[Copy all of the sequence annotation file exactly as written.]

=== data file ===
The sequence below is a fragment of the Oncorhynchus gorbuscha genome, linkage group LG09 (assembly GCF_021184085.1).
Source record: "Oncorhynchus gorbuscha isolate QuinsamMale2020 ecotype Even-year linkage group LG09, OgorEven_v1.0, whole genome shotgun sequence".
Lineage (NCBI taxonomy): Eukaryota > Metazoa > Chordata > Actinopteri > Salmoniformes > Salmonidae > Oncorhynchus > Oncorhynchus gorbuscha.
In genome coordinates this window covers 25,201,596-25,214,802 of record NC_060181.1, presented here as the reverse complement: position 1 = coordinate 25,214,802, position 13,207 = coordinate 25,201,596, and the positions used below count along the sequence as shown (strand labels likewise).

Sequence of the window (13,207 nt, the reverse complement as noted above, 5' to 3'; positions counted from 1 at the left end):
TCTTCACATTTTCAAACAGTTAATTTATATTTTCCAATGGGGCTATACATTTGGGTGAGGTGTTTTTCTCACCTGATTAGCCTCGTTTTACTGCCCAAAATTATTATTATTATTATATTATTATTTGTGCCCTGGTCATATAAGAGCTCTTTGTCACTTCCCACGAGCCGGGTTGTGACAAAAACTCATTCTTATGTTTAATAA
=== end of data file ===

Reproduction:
The sequence below is a fragment of the Oncorhynchus gorbuscha genome, linkage group LG09 (assembly GCF_021184085.1).
Source record: "Oncorhynchus gorbuscha isolate QuinsamMale2020 ecotype Even-year linkage group LG09, OgorEven_v1.0, whole genome shotgun sequence".
Lineage (NCBI taxonomy): Eukaryota > Metazoa > Chordata > Actinopteri > Salmoniformes > Salmonidae > Oncorhynchus > Oncorhynchus gorbuscha.
In genome coordinates this window covers 25,201,596-25,214,802 of record NC_060181.1, presented here as the reverse complement: position 1 = coordinate 25,214,802, position 13,207 = coordinate 25,201,596, and the positions used below count along the sequence as shown (strand labels likewise).

Sequence of the window (13,207 nt, the reverse complement as noted above, 5' to 3'; positions counted from 1 at the left end):
TCTTCACATTTTCAAACAGTTAATTTATATTTTCCAATGGGGCTATACATTTGGGTGAGGTGTTTTTCTCACCTGATTAGCCTCGTTTTACTGCCCAAAATTATTATTATTATTATATTATTATTTGTGCCCTGGTCATATAAGAGCTCTTTGTCACTTCCCACGAGCCGGGTTGTGACAAAAACTCATTCTTATGTTTAATAA